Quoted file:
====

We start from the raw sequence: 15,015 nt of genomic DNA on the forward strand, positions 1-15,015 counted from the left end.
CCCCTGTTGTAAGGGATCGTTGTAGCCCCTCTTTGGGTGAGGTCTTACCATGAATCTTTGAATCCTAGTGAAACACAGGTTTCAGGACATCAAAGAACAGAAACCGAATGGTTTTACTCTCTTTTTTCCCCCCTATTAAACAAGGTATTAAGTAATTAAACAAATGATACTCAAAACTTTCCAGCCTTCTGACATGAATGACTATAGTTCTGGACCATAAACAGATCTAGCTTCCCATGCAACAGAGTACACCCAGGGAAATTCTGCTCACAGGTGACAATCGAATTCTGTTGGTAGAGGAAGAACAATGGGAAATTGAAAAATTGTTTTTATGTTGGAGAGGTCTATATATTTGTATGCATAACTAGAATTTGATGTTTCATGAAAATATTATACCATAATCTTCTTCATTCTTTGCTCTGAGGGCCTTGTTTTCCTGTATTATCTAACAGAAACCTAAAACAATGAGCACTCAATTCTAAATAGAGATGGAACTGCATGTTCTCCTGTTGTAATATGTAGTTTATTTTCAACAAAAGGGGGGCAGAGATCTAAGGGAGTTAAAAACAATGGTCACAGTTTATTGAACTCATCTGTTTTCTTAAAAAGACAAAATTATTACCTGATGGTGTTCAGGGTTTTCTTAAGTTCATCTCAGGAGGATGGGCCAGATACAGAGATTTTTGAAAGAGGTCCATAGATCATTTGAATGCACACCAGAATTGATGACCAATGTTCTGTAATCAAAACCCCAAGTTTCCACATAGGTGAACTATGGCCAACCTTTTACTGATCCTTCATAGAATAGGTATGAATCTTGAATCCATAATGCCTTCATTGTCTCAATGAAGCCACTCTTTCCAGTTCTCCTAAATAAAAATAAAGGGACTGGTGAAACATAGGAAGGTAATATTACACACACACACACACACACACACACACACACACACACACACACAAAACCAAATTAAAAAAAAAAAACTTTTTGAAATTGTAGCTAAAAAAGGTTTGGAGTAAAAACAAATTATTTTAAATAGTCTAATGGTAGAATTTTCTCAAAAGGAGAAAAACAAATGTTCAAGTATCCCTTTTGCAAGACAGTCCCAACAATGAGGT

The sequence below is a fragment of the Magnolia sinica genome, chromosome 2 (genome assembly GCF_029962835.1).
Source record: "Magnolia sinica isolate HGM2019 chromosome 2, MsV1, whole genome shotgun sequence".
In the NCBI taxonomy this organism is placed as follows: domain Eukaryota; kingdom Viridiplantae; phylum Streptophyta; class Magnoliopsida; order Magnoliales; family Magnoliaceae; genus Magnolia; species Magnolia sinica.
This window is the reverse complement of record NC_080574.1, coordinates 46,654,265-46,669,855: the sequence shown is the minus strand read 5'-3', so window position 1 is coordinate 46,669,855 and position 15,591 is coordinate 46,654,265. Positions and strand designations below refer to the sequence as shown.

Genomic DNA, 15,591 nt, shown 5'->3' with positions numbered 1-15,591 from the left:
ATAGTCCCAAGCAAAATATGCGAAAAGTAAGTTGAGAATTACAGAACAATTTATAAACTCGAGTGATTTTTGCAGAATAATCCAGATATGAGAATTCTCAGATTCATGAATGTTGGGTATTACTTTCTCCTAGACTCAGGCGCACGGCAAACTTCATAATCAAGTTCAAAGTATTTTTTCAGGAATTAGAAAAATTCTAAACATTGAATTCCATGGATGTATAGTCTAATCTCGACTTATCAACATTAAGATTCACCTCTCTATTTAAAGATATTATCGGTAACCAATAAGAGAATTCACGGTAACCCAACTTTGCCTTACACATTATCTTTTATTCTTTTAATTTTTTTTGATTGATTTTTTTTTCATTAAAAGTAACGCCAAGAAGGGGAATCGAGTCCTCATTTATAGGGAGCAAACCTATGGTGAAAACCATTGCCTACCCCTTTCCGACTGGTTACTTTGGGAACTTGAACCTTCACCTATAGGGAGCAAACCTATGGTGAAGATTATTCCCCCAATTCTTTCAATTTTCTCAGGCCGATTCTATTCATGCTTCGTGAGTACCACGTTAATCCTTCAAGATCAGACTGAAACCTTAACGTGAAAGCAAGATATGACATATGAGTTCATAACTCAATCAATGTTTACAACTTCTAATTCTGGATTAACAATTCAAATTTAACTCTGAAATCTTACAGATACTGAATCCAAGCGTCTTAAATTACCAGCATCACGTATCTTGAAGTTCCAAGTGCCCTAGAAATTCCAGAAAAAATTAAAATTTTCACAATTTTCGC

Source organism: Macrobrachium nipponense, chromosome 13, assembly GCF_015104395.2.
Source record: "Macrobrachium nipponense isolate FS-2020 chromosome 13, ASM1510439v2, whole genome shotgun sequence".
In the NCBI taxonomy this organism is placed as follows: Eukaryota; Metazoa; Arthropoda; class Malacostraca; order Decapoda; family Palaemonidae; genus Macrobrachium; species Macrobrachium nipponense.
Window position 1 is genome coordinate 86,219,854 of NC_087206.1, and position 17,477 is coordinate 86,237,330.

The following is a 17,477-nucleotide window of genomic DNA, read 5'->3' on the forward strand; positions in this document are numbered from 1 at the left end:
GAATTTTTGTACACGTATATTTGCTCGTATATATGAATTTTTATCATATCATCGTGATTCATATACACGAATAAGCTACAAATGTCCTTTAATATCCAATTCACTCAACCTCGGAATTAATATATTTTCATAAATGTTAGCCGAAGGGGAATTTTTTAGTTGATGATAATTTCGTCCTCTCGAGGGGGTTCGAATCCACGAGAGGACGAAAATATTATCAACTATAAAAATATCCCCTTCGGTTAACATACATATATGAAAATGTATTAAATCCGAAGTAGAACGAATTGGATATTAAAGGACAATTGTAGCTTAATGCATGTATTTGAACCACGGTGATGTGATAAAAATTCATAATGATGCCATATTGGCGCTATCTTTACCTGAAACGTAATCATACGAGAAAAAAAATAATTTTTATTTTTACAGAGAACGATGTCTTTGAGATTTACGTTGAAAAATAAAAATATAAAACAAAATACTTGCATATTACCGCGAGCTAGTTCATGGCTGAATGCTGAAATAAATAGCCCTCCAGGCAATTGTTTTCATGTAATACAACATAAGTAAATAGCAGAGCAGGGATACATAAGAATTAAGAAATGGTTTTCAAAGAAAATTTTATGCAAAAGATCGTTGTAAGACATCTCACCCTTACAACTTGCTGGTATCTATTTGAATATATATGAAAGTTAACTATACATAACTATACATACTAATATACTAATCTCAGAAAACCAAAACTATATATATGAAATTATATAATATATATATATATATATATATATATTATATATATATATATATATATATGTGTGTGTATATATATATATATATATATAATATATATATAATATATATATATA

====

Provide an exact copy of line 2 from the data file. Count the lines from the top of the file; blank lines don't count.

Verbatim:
CCCCTGTTGTAAGGGATCGTTGTAGCCCCTCTTTGGGTGAGGTCTTACCATGAATCTTTGAATCCTAGTGAAACACAGGTTTCAGGACATCAAAGAACAGAAACCGAATGGTTTTACTCTCTTTTTTCCCCCCTATTAAACAAGGTATTAAGTAATTAAACAAATGATACTCAAAACTTTCCAGCCTTCTGACATGAATGACTATAGTTCTGGACCATAAACAGATCTAGCTTCCCATGCAACAGAGTACACCCAGGGAAATTCTGCTCACAGGTGACAATCGAATTCTGTTGGTAGAGGAAGAACAATGGGAAATTGAAAAATTGTTTTTATGTTGGAGAGGTCTATATATTTGTATGCATAACTAGAATTTGATGTTTCATGAAAATATTATACCATAATCTTCTTCATTCTTTGCTCTGAGGGCCTTGTTTTCCTGTATTATCTAACAGAAACCTAAAACAATGAGCACTCAATTCTAAATAGAGATGGAACTGCATGTTCTCCTGTTGTAATATGTAGTTTATTTTCAACAAAAGGGGGGCAGAGATCTAAGGGAGTTAAAAACAATGGTCACAGTTTATTGAACTCATCTGTTTTCTTAAAAAGACAAAATTATTACCTGATGGTGTTCAGGGTTTTCTTAAGTTCATCTCAGGAGGATGGGCCAGATACAGAGATTTTTGAAAGAGGTCCATAGATCATTTGAATGCACACCAGAATTGATGACCAATGTTCTGTAATCAAAACCCCAAGTTTCCACATAGGTGAACTATGGCCAACCTTTTACTGATCCTTCATAGAATAGGTATGAATCTTGAATCCATAATGCCTTCATTGTCTCAATGAAGCCACTCTTTCCAGTTCTCCTAAATAAAAATAAAGGGACTGGTGAAACATAGGAAGGTAATATTACACACACACACACACACACACACACACACACACACACACACACAAAACCAAATTAAAAAAAAAAAACTTTTTGAAATTGTAGCTAAAAAAGGTTTGGAGTAAAAACAAATTATTTTAAATAGTCTAATGGTAGAATTTTCTCAAAAGGAGAAAAACAAATGTTCAAGTATCCCTTTTGCAAGACAGTCCCAACAATGAGGT